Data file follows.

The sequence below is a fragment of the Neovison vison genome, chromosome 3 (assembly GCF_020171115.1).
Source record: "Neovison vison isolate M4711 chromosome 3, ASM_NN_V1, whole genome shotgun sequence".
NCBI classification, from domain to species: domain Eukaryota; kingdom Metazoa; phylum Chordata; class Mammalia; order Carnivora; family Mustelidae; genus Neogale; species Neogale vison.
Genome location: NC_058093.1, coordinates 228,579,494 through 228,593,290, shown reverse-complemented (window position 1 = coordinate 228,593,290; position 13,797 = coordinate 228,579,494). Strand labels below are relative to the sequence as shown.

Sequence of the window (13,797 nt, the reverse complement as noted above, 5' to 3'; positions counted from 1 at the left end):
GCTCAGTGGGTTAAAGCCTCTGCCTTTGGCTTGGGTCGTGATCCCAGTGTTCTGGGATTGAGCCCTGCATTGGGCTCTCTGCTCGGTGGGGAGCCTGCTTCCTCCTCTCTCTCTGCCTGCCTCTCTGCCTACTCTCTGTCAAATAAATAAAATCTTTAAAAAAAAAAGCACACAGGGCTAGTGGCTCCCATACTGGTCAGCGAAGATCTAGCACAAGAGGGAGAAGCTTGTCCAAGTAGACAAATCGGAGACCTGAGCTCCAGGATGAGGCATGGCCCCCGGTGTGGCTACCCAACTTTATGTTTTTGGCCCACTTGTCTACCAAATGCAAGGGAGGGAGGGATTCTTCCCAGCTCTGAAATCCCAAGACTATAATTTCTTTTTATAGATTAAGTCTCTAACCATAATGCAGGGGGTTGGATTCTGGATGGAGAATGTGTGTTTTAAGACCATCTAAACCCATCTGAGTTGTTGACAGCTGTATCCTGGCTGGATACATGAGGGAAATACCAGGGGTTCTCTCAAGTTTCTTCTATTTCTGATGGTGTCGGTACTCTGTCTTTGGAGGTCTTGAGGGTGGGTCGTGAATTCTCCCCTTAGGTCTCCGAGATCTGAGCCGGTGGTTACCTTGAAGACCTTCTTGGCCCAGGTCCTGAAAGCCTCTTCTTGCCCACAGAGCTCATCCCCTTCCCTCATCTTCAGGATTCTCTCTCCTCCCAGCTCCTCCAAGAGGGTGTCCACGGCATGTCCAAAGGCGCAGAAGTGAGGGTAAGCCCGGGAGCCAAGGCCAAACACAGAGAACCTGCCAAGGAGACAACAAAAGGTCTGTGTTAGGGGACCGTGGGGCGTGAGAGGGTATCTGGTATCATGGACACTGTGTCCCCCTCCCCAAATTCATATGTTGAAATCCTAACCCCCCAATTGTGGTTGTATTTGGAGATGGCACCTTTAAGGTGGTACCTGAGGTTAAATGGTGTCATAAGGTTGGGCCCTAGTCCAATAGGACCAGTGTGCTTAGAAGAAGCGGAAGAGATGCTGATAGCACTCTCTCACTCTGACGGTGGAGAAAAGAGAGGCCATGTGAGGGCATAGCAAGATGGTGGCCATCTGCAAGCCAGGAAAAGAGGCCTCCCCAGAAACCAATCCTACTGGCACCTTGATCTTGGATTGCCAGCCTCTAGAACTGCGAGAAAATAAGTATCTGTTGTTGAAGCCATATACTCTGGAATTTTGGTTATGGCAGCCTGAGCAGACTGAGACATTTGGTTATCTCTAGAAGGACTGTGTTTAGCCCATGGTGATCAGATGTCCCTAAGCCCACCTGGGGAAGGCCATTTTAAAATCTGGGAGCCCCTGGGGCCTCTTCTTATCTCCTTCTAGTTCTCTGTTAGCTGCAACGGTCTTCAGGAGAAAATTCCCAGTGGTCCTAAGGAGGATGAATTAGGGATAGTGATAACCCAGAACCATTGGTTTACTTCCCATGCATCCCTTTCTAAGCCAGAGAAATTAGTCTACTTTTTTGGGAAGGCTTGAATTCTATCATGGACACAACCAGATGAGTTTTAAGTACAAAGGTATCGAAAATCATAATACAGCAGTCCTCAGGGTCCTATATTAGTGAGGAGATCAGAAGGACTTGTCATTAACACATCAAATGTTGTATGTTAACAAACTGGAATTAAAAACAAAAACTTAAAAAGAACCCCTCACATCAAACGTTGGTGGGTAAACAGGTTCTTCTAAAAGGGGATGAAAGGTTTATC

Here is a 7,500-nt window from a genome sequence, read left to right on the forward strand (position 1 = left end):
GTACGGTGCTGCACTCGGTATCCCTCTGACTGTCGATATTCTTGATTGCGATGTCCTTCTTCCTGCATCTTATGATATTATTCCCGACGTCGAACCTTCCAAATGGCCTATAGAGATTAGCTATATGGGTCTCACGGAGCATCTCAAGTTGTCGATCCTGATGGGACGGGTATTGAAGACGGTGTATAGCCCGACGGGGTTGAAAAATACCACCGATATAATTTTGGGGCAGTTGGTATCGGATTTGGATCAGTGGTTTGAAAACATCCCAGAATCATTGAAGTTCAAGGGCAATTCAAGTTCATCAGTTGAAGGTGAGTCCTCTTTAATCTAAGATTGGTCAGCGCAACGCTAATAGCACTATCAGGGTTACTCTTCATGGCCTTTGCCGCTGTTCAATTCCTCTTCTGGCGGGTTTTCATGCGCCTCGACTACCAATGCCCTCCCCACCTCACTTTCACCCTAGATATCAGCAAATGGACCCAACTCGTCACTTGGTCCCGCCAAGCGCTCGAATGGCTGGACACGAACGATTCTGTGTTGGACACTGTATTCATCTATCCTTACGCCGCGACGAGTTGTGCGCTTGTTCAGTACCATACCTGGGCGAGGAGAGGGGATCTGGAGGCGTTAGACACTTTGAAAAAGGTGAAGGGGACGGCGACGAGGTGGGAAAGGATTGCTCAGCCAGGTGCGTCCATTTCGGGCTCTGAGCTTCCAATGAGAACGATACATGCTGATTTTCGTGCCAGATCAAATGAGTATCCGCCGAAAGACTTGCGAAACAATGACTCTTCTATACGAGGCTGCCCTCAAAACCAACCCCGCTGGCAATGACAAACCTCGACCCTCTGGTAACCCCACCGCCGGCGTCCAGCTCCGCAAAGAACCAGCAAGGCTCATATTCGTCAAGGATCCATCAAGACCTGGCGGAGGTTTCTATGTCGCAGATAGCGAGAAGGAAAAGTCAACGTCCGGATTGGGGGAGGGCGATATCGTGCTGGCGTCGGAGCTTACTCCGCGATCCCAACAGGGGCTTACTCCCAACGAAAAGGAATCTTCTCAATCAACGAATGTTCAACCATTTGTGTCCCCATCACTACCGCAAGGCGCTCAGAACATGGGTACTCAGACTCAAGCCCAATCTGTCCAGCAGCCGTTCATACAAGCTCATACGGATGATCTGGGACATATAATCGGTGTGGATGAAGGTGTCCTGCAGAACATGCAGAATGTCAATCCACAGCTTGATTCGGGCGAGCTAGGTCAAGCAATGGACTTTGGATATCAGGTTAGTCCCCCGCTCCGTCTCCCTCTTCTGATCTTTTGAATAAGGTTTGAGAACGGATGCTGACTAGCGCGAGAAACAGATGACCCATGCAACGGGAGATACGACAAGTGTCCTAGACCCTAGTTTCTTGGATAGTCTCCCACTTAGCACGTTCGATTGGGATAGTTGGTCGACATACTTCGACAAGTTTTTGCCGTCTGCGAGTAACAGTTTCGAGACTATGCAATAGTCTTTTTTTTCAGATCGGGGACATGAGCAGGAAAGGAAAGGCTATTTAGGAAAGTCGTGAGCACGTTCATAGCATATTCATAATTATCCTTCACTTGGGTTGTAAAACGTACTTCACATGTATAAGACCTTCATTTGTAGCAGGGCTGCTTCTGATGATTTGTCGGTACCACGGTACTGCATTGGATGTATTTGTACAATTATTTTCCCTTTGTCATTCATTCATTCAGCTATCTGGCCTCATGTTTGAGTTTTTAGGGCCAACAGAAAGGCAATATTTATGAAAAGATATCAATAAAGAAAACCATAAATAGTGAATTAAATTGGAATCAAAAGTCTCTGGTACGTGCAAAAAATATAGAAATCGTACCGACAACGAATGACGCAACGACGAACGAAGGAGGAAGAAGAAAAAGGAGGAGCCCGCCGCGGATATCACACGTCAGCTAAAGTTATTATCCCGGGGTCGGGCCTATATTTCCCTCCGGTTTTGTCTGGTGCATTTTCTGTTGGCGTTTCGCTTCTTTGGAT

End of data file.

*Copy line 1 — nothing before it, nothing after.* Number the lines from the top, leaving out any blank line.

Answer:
The sequence below is a fragment of the Neovison vison genome, chromosome 3 (assembly GCF_020171115.1).